Scientists have long believed that the moon formed from debris created when a Mars-sized object crashed into Earth about 4.5 billion years ago. But there's one very big problem with this so-called giant impact hypothesis.
If the moon indeed formed from the collision between Earth and another object, why is the moon a near chemical match to our planet? Shouldn't it contain chemically distinct remnants of that other object too?
"In terms of composition, the Earth and moon are almost twins, their compositions differing by at most few parts in a million," Dr. Alessandra Mastrobuono-Battisti, an astrophysicist at the Israel Institute of Technology in Haifa, told Space.com. "This contradiction has cast a long shadow on the giant-impact model."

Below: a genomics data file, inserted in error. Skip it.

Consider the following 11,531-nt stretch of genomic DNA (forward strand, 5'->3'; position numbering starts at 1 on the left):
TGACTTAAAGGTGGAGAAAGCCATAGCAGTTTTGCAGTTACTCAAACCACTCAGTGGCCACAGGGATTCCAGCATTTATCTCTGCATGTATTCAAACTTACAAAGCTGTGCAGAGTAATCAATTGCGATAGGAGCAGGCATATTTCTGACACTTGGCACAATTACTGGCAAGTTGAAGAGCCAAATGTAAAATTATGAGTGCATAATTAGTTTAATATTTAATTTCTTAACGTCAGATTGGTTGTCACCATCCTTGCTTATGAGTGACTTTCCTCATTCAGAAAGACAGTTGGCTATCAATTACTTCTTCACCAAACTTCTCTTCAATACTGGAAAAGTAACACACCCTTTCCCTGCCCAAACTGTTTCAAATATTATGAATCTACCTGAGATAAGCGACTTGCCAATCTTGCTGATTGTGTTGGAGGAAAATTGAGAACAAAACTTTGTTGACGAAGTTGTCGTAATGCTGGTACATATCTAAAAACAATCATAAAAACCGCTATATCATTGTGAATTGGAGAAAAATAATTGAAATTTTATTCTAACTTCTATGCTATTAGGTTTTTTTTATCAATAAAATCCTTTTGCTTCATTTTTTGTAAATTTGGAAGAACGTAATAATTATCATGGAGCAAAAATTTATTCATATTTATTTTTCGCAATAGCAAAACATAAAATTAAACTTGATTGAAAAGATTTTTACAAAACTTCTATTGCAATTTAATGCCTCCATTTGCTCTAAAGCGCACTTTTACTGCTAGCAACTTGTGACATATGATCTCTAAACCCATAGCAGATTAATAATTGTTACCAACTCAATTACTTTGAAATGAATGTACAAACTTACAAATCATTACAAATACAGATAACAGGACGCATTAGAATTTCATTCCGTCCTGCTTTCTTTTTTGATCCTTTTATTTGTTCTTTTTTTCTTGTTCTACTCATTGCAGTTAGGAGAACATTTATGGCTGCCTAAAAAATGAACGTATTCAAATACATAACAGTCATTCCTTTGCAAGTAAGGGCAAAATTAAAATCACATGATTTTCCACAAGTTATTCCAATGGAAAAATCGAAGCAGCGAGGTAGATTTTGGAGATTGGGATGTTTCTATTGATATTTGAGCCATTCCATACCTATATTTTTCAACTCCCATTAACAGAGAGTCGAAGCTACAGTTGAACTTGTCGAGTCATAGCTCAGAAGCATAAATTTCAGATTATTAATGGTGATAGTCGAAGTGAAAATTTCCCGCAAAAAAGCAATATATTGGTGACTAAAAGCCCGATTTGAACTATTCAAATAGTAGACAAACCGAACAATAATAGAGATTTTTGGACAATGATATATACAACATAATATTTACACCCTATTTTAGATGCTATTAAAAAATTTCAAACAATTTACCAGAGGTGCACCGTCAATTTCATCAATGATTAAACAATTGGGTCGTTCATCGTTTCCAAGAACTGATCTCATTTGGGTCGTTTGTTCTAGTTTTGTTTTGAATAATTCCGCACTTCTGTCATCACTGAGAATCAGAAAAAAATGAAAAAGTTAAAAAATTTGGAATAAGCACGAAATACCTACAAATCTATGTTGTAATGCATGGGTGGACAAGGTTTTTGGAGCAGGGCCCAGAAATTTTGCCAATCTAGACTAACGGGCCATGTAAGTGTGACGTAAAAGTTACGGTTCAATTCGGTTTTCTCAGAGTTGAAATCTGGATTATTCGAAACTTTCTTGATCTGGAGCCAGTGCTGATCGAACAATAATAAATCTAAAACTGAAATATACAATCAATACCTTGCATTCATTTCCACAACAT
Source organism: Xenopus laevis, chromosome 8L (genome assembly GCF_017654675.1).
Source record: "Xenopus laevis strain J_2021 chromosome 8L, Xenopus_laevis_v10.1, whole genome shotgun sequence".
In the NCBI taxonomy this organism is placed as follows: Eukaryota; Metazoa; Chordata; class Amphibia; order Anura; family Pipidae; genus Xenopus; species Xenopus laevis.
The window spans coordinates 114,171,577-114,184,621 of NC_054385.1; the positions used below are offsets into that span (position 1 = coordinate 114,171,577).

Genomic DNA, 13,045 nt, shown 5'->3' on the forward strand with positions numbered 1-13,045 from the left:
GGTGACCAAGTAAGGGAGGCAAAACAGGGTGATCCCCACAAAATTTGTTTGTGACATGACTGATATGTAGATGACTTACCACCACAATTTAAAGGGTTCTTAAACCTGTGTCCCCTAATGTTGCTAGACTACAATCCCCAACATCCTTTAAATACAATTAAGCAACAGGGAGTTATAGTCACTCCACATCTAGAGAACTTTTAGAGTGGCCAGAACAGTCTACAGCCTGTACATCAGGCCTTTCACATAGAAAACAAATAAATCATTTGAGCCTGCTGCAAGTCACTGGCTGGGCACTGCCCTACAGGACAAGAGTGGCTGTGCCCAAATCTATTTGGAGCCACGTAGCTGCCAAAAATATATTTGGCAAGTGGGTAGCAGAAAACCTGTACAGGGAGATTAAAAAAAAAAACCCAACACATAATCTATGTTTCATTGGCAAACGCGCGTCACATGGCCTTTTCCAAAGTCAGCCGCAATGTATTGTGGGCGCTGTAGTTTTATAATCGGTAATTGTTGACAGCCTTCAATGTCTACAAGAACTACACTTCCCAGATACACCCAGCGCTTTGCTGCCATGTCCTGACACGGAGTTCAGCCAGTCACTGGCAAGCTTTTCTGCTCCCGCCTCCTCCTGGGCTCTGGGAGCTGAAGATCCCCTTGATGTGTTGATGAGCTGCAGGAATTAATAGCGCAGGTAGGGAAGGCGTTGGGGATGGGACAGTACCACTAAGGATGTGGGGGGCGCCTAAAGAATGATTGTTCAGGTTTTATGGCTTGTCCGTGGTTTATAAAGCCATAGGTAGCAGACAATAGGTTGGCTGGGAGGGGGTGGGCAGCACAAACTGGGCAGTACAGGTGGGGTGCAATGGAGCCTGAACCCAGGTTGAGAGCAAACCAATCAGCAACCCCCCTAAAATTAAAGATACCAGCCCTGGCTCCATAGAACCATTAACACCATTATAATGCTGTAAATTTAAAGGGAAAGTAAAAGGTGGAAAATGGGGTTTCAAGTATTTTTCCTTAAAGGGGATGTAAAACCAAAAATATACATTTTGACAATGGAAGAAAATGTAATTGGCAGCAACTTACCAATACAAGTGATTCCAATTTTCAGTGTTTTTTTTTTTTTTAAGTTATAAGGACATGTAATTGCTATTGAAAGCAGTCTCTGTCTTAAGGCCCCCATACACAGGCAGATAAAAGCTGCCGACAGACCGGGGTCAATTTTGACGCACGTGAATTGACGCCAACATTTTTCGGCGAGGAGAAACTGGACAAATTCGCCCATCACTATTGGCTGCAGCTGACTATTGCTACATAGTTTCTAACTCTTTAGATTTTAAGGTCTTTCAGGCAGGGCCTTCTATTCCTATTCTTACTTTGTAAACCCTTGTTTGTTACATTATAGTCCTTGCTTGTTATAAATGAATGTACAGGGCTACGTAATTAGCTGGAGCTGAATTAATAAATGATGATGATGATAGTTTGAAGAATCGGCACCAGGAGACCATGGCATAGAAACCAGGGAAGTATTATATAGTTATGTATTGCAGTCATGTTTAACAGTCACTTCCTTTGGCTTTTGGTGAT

Finally, a new study conducted by an international team of scientists -- including Mastrobuono-Battisti -- offers a way to explain away this problem.
"On average, impactors are more similar to the planets they impact compared with different planets in the same system,” Mastrobuono-Battisti told Discovery News. “Our study was the first to reconsider this issue, now exploring it with large data and... wide range of models."